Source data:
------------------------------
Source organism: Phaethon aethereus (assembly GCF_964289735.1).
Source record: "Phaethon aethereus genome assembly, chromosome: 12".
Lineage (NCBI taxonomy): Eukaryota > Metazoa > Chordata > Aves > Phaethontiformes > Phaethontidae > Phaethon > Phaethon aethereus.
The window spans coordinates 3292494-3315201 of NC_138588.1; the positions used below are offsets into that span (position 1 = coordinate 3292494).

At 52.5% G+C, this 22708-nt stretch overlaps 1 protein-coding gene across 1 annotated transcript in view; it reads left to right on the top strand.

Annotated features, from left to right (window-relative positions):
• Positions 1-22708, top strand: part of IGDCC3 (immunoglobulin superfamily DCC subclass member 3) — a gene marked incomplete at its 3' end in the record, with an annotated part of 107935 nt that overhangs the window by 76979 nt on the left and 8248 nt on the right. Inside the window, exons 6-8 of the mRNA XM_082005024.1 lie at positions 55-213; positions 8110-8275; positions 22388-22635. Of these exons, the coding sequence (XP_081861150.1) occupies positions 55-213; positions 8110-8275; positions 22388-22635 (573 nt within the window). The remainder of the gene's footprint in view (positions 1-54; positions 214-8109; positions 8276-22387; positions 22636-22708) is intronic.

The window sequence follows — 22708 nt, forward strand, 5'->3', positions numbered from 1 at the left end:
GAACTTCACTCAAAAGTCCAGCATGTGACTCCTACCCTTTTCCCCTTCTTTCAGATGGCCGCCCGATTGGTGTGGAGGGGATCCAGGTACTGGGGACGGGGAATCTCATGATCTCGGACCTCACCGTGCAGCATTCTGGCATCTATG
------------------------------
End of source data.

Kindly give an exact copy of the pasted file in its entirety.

Source organism: Phaethon aethereus (assembly GCF_964289735.1).
Source record: "Phaethon aethereus genome assembly, chromosome: 12".
Lineage (NCBI taxonomy): Eukaryota > Metazoa > Chordata > Aves > Phaethontiformes > Phaethontidae > Phaethon > Phaethon aethereus.
The window spans coordinates 3292494-3315201 of NC_138588.1; the positions used below are offsets into that span (position 1 = coordinate 3292494).

At 52.5% G+C, this 22708-nt stretch overlaps 1 protein-coding gene across 1 annotated transcript in view; it reads left to right on the top strand.

Annotated features, from left to right (window-relative positions):
• Positions 1-22708, top strand: part of IGDCC3 (immunoglobulin superfamily DCC subclass member 3) — a gene marked incomplete at its 3' end in the record, with an annotated part of 107935 nt that overhangs the window by 76979 nt on the left and 8248 nt on the right. Inside the window, exons 6-8 of the mRNA XM_082005024.1 lie at positions 55-213; positions 8110-8275; positions 22388-22635. Of these exons, the coding sequence (XP_081861150.1) occupies positions 55-213; positions 8110-8275; positions 22388-22635 (573 nt within the window). The remainder of the gene's footprint in view (positions 1-54; positions 214-8109; positions 8276-22387; positions 22636-22708) is intronic.

The window sequence follows — 22708 nt, forward strand, 5'->3', positions numbered from 1 at the left end:
GAACTTCACTCAAAAGTCCAGCATGTGACTCCTACCCTTTTCCCCTTCTTTCAGATGGCCGCCCGATTGGTGTGGAGGGGATCCAGGTACTGGGGACGGGGAATCTCATGATCTCGGACCTCACCGTGCAGCATTCTGGCATCTATG